In their Reply Memorandum, the Wholesaler Defendants contend that summary judgment must be entered in their favor because the plaintiffs have not satisfied their burden of coming forward with evidence that "'tends to exclude the possibility' that the alleged co-conspirators acted independently." Matsushita Elec. Indus. Co. v. Zenith Radio Corp., 475 U.S. 574, 588, 89 L. Ed. 2d 538, 106 S. Ct. 1348 (1986), cert. denied, 481 U.S. 1029, 95 L. Ed. 2d 527, 107 S. Ct. 1955 (1987) (quoting Monsanto Co. v. Spray-Rite Service Corp., 465 U.S. 752, 764, 79 L. Ed. 2d 775, 104 S. Ct. 1464 (1984), and other cases cited therein). On the contrary, it is the Wholesaler Defendants, as the moving party, that have not satisfied its initial burden of showing that it is entitled to summary judgment. As the U.S. Supreme Court recently observed, Matsushita's requirement that plaintiffs' claims make "economic sense" did not change the burden carried by a plaintiff facing summary judgment in an antitrust case:
The [Matsushita] Court did not hold that if the moving party enunciates any economic theory supporting its behavior, regardless of its accuracy in reflecting the actual market, it is entitled to summary judgment. Matsushita demands only that the nonmoving party's inferences be reasonable in order to reach the jury, a requirement that was not invented, but merely articulated, in that decision. (footnote omitted).
Eastman Kodak Co. v. Image Technical Servs., U.S. , , 112 S. Ct. 2072, 2083, 119 L. Ed. 2d 265 (1992). The Court in Eastman Kodak further observed that the moving party in an antitrust case bears "a substantial burden" in establishing that it is entitled to summary judgement. Id. Here, we find that the Wholesaler Defendants have failed to meet that burden. Although the chargeback agreements do not, as argued by the Wholesaler Defendants, specifically deal with the prices the plaintiffs pay, the plaintiffs have made a sufficient showing, at least at this point, that it is not unreasonable to conclude that these agreements are a part of an overall unitary chargeback scheme.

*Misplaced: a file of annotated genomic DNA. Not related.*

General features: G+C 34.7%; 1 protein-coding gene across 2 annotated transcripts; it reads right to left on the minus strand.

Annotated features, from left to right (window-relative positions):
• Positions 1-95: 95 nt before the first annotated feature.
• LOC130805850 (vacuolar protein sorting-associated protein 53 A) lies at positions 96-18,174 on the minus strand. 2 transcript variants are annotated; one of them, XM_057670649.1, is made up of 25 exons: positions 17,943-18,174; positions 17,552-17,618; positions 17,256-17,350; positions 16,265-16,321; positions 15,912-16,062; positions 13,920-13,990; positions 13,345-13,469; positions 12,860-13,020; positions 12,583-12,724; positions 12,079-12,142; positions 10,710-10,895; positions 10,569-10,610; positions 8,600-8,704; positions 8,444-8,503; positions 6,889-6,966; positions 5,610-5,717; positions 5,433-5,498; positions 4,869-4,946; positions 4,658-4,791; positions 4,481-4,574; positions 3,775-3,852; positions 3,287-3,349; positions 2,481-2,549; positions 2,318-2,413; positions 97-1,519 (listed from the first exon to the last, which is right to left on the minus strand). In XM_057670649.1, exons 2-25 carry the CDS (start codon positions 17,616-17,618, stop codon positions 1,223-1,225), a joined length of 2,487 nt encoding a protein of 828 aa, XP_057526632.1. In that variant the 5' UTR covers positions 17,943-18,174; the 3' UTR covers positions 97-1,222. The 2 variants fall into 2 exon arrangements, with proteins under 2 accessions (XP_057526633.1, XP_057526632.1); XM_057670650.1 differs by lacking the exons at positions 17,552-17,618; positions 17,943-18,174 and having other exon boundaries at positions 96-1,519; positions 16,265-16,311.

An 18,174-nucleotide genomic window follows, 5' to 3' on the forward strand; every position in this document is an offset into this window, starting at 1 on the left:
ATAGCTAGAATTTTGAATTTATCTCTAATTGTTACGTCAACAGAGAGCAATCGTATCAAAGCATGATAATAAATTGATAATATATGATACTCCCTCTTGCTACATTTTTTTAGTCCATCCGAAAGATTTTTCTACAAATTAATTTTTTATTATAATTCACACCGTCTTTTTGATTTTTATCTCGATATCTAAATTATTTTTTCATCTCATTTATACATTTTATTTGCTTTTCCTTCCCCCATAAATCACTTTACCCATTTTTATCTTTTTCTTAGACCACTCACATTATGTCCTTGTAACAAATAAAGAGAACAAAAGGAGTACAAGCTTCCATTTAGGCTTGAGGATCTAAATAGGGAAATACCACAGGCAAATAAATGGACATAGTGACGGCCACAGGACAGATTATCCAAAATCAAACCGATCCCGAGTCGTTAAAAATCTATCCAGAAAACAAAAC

Essentially, whether the chargeback agreements are an element of an overall illegal scheme among the defendants is a disputed issue of material fact. Accordingly, mindful of the U.S. Supreme Court's admonition that summary judgment should be used sparingly in complex antitrust cases unless the record is clear that the antitrust claims cannot succeed, Wigod v. Chicago Mercantile Exchange, 981 F.2d 1510, 1514 (7th Cir. 1992), we will not grant the Wholesaler Defendants' motion for summary judgement at this time.
II. The Manufacturer Defendants' Motion for Judgment on the Pleadings or, in the alternative, for Summary Judgment
The Manufacturer Defendants' move for judgment on the pleadings, or in the alternative, for summary judgment in their favor. After the close of pleadings, a Defendant may, pursuant to Rule 12(c) of the Federal Rules of Civil Procedure, move for judgment on the pleadings to dispose of the case on the basis of the underlying substantive merits. The appropriate standard for a judgment on the pleadings is that applicable to summary judgment, except that the court may consider only the contents of the pleadings. Alexander v. City of Chicago, 994 F.2d 333, 336 (7th Cir. 1993). Thus, all well-pleaded allegations in the plaintiffs' pleadings are taken as true, and the facts and inferences to be drawn from those allegations are viewed in a light most favorable to the plaintiffs. Id. The granting of a Rule 12(c) motion will not be affirmed unless no genuine issues of material fact remain to be resolved and unless the [Defendant] is entitled to judgment as a matter of law. Id.